As the water temperature rises through spring, the action gets faster. You can think of giving the line some slack and then a few fast twitches. This increases the erratic movements of the jerkbait and works great in areas of smallmouth action. Keeping the line tight will not generate the same effect.
Likewise, there are multiple ways to work a crankbait. A big plus of using this bait is, you can vary the retrieval speed to attract both aggressive and inactive bass. Again, water temperature and water clarity play a big role in determining the retrieval method.
When the bass aren’t aggressive, keep the bait in the strike zone for longer periods and use a slow retrieve. Make sure to choose the right gear ratio to set the pace. Using a high-speed reel with gear ratios of 7.5:1 will be too fast to attract bites. I have found a 5.4:1 gear ratio to be a better choice for heavy cranking.
Some anglers also use a stop-and-go technique where they stop the reel for a second after every 3-4 turns of the handle.
Each stop allows the crankbait to sink a few inches which imitates an injured baitfish. A retrieve with sporadic jerks also works great during fall when the bass are after pods of shad.
If you’re struggling, chances are, the bass have seen thousands of baits throughout the year and are adapting to the tactics being used. You need to make bait stand out to attract attention.
Vary the retrieving techniques to find out what works for this group of fish.
Crankbait vs Jerkbait vs Stick Bait
Stickbaits are hard plastic or wooden baits that have a streamlined shape, tapering towards the tail. This shape makes them distinctly different from crankbaits. Just like jerkbaits, they imitate an injured baitfish while moving through the water. But these baits do not have a bill or lip. They come in varying lengths and the large ones can be around 10 inches in length.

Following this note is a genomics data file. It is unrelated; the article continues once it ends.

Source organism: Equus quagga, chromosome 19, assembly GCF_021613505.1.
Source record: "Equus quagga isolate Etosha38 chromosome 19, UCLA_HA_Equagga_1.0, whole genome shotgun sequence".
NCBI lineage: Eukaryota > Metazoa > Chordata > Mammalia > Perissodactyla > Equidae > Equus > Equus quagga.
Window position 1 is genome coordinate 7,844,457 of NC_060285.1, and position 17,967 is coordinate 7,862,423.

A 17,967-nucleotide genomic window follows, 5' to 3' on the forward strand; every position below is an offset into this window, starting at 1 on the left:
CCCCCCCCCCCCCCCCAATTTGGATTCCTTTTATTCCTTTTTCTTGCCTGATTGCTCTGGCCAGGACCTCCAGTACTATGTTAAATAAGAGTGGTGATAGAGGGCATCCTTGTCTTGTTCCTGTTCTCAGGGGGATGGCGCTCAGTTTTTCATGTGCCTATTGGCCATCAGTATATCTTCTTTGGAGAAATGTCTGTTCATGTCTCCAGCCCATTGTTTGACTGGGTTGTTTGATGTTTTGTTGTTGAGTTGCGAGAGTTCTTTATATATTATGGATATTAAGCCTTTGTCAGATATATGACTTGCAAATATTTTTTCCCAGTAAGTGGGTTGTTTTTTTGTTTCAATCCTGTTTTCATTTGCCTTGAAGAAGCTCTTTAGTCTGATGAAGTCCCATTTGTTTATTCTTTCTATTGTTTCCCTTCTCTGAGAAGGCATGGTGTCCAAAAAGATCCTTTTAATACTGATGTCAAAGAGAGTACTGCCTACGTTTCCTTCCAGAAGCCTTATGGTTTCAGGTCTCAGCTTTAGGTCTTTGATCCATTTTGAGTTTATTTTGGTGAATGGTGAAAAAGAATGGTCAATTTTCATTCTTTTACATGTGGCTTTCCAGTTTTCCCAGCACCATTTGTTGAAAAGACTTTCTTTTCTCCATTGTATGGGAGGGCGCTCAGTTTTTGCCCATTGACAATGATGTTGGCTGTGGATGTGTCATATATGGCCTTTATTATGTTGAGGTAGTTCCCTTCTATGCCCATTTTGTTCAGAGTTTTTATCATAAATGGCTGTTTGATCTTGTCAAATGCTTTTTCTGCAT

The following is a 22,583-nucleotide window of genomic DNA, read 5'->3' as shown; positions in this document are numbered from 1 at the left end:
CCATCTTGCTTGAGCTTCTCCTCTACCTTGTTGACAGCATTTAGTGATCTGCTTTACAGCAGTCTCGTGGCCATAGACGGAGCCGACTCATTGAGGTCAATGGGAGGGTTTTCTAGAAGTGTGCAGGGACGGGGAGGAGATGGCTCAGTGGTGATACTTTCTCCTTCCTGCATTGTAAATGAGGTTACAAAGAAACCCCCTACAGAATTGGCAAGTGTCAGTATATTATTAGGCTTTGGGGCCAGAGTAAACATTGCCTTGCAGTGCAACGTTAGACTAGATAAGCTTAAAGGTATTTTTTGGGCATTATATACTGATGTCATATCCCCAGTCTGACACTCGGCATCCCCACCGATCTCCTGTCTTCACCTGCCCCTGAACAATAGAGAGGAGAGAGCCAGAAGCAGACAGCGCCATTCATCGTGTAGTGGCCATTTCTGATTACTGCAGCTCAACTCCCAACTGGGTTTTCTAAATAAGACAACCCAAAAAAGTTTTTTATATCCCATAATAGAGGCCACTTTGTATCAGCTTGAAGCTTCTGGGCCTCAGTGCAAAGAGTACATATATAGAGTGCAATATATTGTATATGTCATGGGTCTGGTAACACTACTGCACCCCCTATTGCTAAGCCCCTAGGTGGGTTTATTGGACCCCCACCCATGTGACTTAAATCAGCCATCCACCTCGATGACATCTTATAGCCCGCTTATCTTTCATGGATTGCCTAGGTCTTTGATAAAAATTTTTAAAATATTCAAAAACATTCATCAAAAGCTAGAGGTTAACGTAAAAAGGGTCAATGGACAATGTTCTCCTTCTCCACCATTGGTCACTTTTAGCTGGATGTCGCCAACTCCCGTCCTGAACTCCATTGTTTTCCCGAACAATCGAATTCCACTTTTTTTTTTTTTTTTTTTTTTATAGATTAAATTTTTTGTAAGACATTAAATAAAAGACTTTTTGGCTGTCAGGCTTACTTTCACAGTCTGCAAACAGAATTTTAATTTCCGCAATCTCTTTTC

Depending on the design, stickbaits can be floating, slow sinking, or fast sinking. While they are plain in shape, stickbaits compensate with their bright and striking finishes. Being heavier, stickbaits are ideal for long throws and work well in choppy waters.
Unlike jerkbaits and crankbaits, a typical stickbait has no built-in action. They may have skirts, blades, or bibs that make them minnow imitators. That said, some manufacturers are designing stickbaits that have some side-to-side motion.
Understanding the difference between jerkbait and crankbait will help you pick one over the other. Both types are effective in a wide range of situations.
In general, jerkbaits work best in shallow ponds and creeks whereas crankbaits are ideal for deeper waters. However, you need to consider the water temperature, visibility, and fish type as well.
No matter what you have learned from this jerkbait vs crankbait comparison, I’d suggest picking both types from the tackle store. Combining them to meet different situations will give you the best results.